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Published on 05 Mar 1993 in Featured Texts, Featured Texts, by jrosenbaum

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The Manchurian Candidate

I don’t get it. As Dave Kehr has noted, the 1962 original was an audacious mix of cold war paranoia and twisted cabaret humor. Any remake that scuttles both had better have something good to replace them with; this offers only a vague retread of anticorporate thrillers from the 70s. The story’s been updated to the first gulf war (Manchurian is now just the name of an evil conglomerate) and deprived of its major shocks (involving formal inventiveness, over-the-top dialogue, and the way the incest is presented). Oddly, it does retain some of the original’s political murkinessthe right-wing villainess (Meryl Streep) resembles Hillary Clintonbut there’s no mythic or comic payoff. If you don’t care much about the first version, or what director Jonathan Demme’s name once meant, the cast does an OK job with Daniel Pyne and Dean Georgaris’s routine thriller script. But the bite found in the best recent political documentaries is missing. With Denzel Washington, Liev Schreiber, Jon Voight, and Jeffrey Wright. R, 135 min. (JR)

Published on 03 Mar 1993 in Featured Texts, by admin

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The Day After Tomorrow

A whopping case of the greenhouse effect (or what I prefer to call Bush weather) melts the ice cores in Antarctica and floods Manhattan, which then freezes over; before long the disaster has nearly wiped out humanity as we know it (in other words, the U.S. and environs, though Canada is barely mentioned). Schlockmeister Roland Emmerich (Independence Day) has his usual field day with synthetic but enjoyable special effects and crosscutting between subplots (far fewer than usual). There are some fine ironic plot turns (Americans wind up in Mexican refugee camps, and the U.S. president declares, We were wrongI was wrong), but the story mainly hinges on whether ace climatologist Dennis Quaid can make up for his negligence as a father and get from Washington, D.C., to the New York Public Library before his son (Jake Gyllenhaal) and a few others run out of books to burn. All in all, good silly fun. With Ian Holm, Emmy Rossum, and Sela Ward. PG-13, 124 min. (JR)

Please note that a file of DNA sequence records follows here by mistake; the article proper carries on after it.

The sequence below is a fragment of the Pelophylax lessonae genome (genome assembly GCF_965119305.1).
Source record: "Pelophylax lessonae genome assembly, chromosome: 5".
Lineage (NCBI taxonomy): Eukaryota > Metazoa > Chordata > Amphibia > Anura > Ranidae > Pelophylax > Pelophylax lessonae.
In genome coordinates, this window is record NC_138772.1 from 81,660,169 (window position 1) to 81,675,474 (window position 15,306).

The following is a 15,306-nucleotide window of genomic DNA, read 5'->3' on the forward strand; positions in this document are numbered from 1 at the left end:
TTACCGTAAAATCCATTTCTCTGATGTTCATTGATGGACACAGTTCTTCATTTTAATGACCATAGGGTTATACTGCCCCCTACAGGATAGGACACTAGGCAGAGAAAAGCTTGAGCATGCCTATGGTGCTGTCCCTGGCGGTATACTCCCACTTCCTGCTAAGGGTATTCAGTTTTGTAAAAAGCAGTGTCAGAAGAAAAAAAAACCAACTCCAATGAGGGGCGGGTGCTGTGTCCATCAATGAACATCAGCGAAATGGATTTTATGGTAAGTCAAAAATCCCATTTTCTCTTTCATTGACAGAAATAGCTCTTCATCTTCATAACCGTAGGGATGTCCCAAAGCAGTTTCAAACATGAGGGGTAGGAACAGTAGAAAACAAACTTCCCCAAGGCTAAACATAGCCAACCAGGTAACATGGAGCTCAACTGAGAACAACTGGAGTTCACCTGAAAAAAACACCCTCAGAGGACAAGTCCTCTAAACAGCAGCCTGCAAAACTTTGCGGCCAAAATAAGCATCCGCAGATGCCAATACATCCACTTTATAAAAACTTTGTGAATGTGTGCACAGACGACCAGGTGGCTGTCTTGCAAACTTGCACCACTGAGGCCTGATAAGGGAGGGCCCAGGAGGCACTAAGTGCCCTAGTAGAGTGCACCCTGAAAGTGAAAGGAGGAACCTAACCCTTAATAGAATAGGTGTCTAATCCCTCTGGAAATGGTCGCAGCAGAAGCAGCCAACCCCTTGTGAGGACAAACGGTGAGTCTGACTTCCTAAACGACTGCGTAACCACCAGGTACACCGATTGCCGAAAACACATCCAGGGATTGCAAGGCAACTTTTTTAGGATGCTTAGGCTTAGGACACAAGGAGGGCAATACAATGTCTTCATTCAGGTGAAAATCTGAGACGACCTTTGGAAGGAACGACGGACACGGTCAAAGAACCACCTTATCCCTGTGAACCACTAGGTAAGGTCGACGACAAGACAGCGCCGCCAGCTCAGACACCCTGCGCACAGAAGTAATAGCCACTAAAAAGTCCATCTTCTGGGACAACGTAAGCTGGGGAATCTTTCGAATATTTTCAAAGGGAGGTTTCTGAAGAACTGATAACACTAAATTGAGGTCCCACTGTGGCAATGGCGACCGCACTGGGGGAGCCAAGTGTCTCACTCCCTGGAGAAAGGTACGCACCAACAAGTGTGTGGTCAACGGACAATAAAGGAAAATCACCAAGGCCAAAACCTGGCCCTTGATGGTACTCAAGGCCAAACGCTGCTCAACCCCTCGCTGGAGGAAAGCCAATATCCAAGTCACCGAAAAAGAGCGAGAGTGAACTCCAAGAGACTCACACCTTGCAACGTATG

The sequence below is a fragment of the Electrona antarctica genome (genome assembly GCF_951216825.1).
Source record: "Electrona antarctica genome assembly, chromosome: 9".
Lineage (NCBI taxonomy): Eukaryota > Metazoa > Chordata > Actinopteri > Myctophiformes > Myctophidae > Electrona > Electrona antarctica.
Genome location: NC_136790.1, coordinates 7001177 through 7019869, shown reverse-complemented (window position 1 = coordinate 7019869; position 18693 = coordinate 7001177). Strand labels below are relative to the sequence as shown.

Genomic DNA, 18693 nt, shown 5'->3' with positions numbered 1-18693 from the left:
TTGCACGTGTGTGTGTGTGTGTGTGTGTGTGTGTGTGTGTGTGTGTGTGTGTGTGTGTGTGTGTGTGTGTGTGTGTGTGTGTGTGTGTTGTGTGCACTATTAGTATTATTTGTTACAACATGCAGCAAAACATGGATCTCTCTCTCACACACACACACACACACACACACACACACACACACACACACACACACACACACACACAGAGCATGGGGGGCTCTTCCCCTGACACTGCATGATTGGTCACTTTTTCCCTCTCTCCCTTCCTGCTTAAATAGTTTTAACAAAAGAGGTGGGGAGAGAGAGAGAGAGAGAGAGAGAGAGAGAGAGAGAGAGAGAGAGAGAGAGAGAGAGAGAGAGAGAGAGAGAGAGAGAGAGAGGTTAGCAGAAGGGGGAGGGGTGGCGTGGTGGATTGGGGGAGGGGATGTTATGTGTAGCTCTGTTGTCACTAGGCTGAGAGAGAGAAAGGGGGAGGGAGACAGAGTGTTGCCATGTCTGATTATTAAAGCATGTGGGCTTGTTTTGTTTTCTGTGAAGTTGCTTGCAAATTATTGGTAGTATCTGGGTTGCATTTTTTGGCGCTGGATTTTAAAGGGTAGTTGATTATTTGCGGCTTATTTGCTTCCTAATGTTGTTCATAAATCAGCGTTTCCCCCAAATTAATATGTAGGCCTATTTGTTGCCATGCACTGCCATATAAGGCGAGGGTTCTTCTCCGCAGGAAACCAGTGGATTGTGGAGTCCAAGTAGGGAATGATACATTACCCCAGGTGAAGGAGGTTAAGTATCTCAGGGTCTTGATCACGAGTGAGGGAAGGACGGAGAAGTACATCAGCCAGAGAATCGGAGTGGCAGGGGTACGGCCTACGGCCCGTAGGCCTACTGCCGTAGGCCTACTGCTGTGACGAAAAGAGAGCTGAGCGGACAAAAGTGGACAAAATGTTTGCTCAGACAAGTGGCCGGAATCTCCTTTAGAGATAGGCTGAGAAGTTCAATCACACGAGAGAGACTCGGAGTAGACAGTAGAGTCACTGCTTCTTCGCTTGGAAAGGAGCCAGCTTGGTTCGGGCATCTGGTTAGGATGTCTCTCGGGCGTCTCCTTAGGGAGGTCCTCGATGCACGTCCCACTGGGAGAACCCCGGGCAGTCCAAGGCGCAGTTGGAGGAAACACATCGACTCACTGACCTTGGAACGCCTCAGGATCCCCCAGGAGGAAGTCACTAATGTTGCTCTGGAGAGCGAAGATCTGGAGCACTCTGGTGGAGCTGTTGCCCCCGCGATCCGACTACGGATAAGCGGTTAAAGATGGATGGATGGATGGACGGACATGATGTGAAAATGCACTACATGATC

Published on 03 Mar 1993 in Featured Texts, by admin

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The Cartel

This German TV documentary by Helmut Grosse (2002, in English and subtitled German) offers a concise and lucid account of the multiple ties between the second Bush administration and the oil and energy industries, many of which date back to the president’s membership in the secret Skull and Bones Society at Yale. Some of the material is familiar and obvious, but Grosse makes a strong case for the disproportionate influence of Texas on the national agenda, and he defuses likely charges of Eurocentric bias by limiting his interviews to American experts. (JR)

Published on 03 Mar 1993 in Featured Texts, by admin

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